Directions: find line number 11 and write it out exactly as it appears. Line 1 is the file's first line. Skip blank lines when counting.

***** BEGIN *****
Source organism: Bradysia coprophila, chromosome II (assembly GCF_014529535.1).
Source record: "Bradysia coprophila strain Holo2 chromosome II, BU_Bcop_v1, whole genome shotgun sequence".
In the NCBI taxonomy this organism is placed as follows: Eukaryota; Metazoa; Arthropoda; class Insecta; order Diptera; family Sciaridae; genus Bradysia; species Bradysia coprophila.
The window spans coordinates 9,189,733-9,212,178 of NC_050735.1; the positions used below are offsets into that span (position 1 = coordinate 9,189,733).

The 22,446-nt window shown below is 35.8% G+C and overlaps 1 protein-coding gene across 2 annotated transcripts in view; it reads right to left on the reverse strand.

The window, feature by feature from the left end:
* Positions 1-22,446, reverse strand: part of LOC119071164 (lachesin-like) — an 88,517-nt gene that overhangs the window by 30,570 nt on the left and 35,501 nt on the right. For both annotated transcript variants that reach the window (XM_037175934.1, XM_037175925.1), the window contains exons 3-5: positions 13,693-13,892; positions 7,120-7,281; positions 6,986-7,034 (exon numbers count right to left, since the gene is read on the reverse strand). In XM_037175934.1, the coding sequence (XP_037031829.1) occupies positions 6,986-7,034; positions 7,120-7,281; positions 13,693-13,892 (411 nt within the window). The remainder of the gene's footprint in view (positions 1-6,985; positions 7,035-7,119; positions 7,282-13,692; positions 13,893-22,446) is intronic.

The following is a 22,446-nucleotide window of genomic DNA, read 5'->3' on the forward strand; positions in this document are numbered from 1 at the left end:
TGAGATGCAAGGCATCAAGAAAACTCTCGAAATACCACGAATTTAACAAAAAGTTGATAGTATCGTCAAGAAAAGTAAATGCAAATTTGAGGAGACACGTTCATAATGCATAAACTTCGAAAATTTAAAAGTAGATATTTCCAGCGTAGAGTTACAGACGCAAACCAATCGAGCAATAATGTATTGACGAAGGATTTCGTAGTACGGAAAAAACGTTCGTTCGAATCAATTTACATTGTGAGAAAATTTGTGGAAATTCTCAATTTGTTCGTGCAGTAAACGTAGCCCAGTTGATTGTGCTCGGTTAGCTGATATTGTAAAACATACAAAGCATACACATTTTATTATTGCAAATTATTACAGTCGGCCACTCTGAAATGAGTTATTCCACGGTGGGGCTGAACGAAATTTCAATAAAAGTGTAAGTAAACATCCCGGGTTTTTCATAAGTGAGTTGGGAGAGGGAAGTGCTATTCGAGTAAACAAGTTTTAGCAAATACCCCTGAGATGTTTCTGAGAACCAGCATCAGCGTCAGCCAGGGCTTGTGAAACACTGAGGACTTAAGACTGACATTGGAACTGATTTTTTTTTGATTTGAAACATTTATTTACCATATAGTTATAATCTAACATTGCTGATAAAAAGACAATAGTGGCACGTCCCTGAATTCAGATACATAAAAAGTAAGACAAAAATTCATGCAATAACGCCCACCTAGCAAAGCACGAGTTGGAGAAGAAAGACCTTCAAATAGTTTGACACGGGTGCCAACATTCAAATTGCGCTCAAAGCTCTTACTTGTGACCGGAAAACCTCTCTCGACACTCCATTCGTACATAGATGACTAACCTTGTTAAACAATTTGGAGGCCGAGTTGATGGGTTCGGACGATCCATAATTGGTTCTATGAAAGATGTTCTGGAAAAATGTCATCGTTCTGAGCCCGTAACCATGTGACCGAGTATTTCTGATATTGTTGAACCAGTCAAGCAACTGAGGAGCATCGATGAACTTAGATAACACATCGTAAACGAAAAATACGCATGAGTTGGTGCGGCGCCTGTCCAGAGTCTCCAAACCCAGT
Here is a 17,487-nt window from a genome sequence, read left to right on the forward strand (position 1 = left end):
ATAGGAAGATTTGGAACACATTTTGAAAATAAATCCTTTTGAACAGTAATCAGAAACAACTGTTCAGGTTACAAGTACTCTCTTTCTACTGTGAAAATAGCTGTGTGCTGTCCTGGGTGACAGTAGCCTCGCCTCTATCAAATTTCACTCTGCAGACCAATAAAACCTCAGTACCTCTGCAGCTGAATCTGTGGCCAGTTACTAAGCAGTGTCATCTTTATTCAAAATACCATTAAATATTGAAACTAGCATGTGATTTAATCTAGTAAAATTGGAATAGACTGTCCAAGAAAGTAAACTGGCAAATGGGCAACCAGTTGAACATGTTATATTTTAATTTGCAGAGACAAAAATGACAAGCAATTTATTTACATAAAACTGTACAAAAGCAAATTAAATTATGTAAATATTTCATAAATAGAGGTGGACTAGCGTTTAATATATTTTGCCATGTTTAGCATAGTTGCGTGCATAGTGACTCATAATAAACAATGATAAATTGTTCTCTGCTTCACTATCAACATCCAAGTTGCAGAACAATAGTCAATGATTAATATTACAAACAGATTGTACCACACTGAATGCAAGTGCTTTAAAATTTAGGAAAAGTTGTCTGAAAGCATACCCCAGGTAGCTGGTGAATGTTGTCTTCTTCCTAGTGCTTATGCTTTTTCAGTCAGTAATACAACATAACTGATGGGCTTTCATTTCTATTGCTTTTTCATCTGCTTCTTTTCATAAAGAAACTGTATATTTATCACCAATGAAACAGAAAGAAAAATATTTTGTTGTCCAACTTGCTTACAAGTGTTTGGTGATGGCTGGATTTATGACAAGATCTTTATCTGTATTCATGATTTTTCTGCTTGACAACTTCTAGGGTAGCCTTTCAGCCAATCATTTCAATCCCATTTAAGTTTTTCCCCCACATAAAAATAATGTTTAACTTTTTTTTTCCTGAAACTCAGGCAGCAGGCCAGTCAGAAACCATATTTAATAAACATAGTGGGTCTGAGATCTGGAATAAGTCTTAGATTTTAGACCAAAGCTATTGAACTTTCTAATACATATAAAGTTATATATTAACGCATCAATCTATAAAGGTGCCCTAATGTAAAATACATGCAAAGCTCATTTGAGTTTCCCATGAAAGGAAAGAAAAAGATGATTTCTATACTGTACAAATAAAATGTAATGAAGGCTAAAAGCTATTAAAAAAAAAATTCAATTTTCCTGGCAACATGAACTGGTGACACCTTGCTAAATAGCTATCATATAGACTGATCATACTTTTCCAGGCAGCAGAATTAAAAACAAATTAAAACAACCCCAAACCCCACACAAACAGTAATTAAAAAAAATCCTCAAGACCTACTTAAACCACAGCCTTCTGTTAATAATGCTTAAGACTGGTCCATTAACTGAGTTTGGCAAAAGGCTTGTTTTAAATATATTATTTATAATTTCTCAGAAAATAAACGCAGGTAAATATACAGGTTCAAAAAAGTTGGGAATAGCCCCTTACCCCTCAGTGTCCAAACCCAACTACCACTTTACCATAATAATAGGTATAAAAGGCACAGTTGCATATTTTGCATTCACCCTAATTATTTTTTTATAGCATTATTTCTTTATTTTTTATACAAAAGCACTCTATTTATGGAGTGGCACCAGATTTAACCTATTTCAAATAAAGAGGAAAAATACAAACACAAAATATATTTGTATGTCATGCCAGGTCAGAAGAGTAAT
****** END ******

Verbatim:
ATAGGAAGATTTGGAACACATTTTGAAAATAAATCCTTTTGAACAGTAATCAGAAACAACTGTTCAGGTTACAAGTACTCTCTTTCTACTGTGAAAATAGCTGTGTGCTGTCCTGGGTGACAGTAGCCTCGCCTCTATCAAATTTCACTCTGCAGACCAATAAAACCTCAGTACCTCTGCAGCTGAATCTGTGGCCAGTTACTAAGCAGTGTCATCTTTATTCAAAATACCATTAAATATTGAAACTAGCATGTGATTTAATCTAGTAAAATTGGAATAGACTGTCCAAGAAAGTAAACTGGCAAATGGGCAACCAGTTGAACATGTTATATTTTAATTTGCAGAGACAAAAATGACAAGCAATTTATTTACATAAAACTGTACAAAAGCAAATTAAATTATGTAAATATTTCATAAATAGAGGTGGACTAGCGTTTAATATATTTTGCCATGTTTAGCATAGTTGCGTGCATAGTGACTCATAATAAACAATGATAAATTGTTCTCTGCTTCACTATCAACATCCAAGTTGCAGAACAATAGTCAATGATTAATATTACAAACAGATTGTACCACACTGAATGCAAGTGCTTTAAAATTTAGGAAAAGTTGTCTGAAAGCATACCCCAGGTAGCTGGTGAATGTTGTCTTCTTCCTAGTGCTTATGCTTTTTCAGTCAGTAATACAACATAACTGATGGGCTTTCATTTCTATTGCTTTTTCATCTGCTTCTTTTCATAAAGAAACTGTATATTTATCACCAATGAAACAGAAAGAAAAATATTTTGTTGTCCAACTTGCTTACAAGTGTTTGGTGATGGCTGGATTTATGACAAGATCTTTATCTGTATTCATGATTTTTCTGCTTGACAACTTCTAGGGTAGCCTTTCAGCCAATCATTTCAATCCCATTTAAGTTTTTCCCCCACATAAAAATAATGTTTAACTTTTTTTTTCCTGAAACTCAGGCAGCAGGCCAGTCAGAAACCATATTTAATAAACATAGTGGGTCTGAGATCTGGAATAAGTCTTAGATTTTAGACCAAAGCTATTGAACTTTCTAATACATATAAAGTTATATATTAACGCATCAATCTATAAAGGTGCCCTAATGTAAAATACATGCAAAGCTCATTTGAGTTTCCCATGAAAGGAAAGAAAAAGATGATTTCTATACTGTACAAATAAAATGTAATGAAGGCTAAAAGCTATTAAAAAAAAAATTCAATTTTCCTGGCAACATGAACTGGTGACACCTTGCTAAATAGCTATCATATAGACTGATCATACTTTTCCAGGCAGCAGAATTAAAAACAAATTAAAACAACCCCAAACCCCACACAAACAGTAATTAAAAAAAATCCTCAAGACCTACTTAAACCACAGCCTTCTGTTAATAATGCTTAAGACTGGTCCATTAACTGAGTTTGGCAAAAGGCTTGTTTTAAATATATTATTTATAATTTCTCAGAAAATAAACGCAGGTAAATATACAGGTTCAAAAAAGTTGGGAATAGCCCCTTACCCCTCAGTGTCCAAACCCAACTACCACTTTACCATAATAATAGGTATAAAAGGCACAGTTGCATATTTTGCATTCACCCTAATTATTTTTTTATAGCATTATTTCTTTATTTTTTATACAAAAGCACTCTATTTATGGAGTGGCACCAGATTTAACCTATTTCAAATAAAGAGGAAAAATACAAACACAAAATATATTTGTATGTCATGCCAGGTCAGAAGAGTAAT